They were half way up the cliff road before anybody spoke. Then, with a long preliminary sigh, The Laird voiced the thought that obsessed them all.
“That damned mutton-head, Daney. I’d run him out of the Tyee employ if it would do a bit of good. I cannot run him out of town or out of church.”
“The imbecile!” Elizabeth raged. Jane was dumb with shame and rage and Mrs. McKaye was sniffling a little. Presently she said:
“How dare he bring her right into church with him,” she cried brokenly. “Right before everybody. Oh, dear, oh dear, is my son totally lacking in a sense of decency? This is terrible, terrible.”
“I shall not risk such another awful Sunday morning,” Elizabeth announced.
“Nor I,” Jane cried with equal fervor.
“We shall have to leave Port Agnew now,” Mrs, McKaye sobbed.
Old Hector patted her hand. “Yes, I think you’ll have to, Nellie. Unfortunately, I cannot go with you. Daney doesn’t appear to be quite sane of late and with Donald out of the business I’m chained to a desk for the remainder of my life. I fear, however,” he added savagely, “I do not intend to let that woman run me out of my own church. Not by a damned sight!”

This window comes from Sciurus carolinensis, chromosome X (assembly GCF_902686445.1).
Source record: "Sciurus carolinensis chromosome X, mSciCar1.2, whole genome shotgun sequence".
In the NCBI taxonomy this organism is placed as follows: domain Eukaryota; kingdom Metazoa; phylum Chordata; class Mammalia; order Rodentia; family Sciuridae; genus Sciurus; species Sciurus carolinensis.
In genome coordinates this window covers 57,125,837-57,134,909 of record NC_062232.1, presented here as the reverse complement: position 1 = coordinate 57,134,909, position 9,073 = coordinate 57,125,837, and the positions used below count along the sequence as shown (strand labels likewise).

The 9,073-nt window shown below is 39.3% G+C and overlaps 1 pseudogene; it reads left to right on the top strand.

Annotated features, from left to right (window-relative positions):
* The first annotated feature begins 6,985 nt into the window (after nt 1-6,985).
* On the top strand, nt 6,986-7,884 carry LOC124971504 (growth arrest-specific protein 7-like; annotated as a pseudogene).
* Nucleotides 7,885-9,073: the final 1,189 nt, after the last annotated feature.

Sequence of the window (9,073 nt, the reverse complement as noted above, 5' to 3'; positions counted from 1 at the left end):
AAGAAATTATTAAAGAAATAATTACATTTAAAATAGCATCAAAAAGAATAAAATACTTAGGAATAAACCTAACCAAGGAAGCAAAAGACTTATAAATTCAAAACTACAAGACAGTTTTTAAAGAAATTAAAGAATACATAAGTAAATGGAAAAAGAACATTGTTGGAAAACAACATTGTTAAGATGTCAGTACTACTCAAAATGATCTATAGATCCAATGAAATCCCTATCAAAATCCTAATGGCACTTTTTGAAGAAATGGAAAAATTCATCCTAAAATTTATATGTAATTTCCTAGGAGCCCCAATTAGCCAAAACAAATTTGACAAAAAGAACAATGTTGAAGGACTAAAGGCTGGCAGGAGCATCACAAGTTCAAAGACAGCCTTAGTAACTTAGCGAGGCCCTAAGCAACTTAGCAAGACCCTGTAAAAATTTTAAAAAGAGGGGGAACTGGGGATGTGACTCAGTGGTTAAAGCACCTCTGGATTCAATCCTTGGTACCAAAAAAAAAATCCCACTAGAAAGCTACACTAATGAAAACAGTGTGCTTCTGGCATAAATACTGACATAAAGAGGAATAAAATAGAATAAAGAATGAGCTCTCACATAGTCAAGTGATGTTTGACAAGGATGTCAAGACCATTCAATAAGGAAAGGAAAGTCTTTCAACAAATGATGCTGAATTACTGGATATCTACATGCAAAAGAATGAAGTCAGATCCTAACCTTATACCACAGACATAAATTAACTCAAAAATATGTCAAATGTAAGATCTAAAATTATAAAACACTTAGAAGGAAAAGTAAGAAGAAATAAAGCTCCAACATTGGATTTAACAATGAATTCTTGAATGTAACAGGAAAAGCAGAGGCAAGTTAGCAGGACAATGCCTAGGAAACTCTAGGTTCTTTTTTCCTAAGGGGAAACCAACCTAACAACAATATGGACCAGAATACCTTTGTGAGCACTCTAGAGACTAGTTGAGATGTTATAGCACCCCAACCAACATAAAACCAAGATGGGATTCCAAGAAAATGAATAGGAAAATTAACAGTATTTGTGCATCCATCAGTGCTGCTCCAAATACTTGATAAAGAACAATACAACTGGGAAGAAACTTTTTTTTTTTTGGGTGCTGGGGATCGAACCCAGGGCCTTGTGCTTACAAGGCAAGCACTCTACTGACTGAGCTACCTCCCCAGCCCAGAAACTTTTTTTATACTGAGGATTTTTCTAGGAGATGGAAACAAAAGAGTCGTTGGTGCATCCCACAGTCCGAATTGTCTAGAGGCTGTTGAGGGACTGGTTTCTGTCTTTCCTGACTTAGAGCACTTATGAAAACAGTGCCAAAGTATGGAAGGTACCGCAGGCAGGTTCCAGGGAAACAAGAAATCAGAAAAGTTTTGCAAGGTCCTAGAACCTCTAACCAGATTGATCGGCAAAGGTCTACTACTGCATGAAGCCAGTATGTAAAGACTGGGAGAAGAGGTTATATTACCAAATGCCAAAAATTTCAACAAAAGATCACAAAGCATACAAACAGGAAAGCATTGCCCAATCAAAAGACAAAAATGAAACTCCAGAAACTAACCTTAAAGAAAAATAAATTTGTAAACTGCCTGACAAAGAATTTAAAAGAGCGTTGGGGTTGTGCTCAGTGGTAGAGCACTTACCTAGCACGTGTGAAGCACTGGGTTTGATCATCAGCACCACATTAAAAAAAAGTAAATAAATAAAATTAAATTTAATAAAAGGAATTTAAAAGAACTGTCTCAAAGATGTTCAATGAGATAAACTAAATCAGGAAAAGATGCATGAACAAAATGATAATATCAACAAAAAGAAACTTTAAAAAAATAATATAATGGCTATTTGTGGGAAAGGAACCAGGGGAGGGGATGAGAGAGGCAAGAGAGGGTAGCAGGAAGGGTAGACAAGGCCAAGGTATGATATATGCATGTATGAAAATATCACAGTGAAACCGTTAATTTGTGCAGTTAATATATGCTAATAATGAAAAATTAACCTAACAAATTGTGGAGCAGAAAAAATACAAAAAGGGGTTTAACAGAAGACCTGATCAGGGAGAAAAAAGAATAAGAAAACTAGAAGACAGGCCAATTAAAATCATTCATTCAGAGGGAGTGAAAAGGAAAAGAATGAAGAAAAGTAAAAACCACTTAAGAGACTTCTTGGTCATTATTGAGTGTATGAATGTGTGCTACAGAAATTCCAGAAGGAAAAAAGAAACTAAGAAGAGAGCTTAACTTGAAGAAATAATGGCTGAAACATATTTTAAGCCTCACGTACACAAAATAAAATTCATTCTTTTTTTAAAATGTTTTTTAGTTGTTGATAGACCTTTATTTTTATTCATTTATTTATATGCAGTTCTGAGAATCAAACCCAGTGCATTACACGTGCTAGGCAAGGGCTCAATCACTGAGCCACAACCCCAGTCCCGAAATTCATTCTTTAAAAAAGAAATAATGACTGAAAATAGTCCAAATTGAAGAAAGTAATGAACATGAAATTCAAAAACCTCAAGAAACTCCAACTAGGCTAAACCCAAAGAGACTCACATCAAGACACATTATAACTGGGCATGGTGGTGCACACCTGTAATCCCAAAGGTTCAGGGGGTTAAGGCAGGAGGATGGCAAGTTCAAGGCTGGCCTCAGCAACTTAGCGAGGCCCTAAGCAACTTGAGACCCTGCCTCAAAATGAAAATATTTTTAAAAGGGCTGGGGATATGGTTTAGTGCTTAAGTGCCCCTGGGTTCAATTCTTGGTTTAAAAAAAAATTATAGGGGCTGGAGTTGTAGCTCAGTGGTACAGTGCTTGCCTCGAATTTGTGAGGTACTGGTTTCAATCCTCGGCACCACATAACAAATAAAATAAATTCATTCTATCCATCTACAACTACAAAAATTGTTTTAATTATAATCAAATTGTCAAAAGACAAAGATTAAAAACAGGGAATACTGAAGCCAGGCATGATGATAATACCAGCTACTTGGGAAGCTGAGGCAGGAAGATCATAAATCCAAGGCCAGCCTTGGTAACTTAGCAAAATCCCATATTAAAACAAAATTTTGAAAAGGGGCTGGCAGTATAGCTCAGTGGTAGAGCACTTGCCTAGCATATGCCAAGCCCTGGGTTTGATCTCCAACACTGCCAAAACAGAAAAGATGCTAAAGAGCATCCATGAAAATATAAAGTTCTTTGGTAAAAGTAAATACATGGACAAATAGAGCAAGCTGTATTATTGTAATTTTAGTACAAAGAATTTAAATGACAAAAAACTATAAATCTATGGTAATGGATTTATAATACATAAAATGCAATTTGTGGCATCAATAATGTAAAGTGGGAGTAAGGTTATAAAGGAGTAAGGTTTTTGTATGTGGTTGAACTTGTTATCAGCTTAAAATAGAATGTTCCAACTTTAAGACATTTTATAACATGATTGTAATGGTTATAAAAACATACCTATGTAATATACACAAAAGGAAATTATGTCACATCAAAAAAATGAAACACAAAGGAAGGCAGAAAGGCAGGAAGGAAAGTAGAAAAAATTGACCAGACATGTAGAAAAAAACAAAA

The instant they entered the house, rightly conjecturing that the Daneys had also reached their home, Mrs. McKaye went to the telephone and proceeded to inform Mr. Daney of the opinion which the McKaye family, jointly and severally, entertained for his idea of comedy. Daney listened respectfully to all she had to say touching his sanity, his intelligence, his sense of decency, and his loyalty to Hector and when, stung because he made no defense, she asked: “Have you no explanation to make us for your extraordinary behavior?” he replied:
“I am an usher of our church, Mrs. McKaye. When Donald and his wife entered the church the only vacant seats in it were in my pew; the only person in the church who would not have felt a sense of outrage at having your daughter-in-law seated with his or her family, was my self-sacrificing self. I could not be discourteous to Donald and I’m quite certain his wife has as much right in our church as you have. So I shooed them both up to my pew, to the great distress of Mrs. Daney.”
“You should be ashamed of yourself, Andrew. You should!”
“I’m not ashamed of myself, Mrs. McKaye. I’ve been a pussy-foot all my life. I had to do something I knew would detract from my popularity, but since I had to do it I decided to do it promptly and as if I enjoyed it. Surely you would not have commended me had I met the young couple at the door and said to them: ’Get out of this church. It is not for such as you. However, if you insist upon staying, you’ll have to stand up or else sit down on the floor. Nobody here wants to sit with you. They’re afraid, too, they’ll offend the Chief Pooh-bah of this town’.”
“You could have pretended you did not see them.”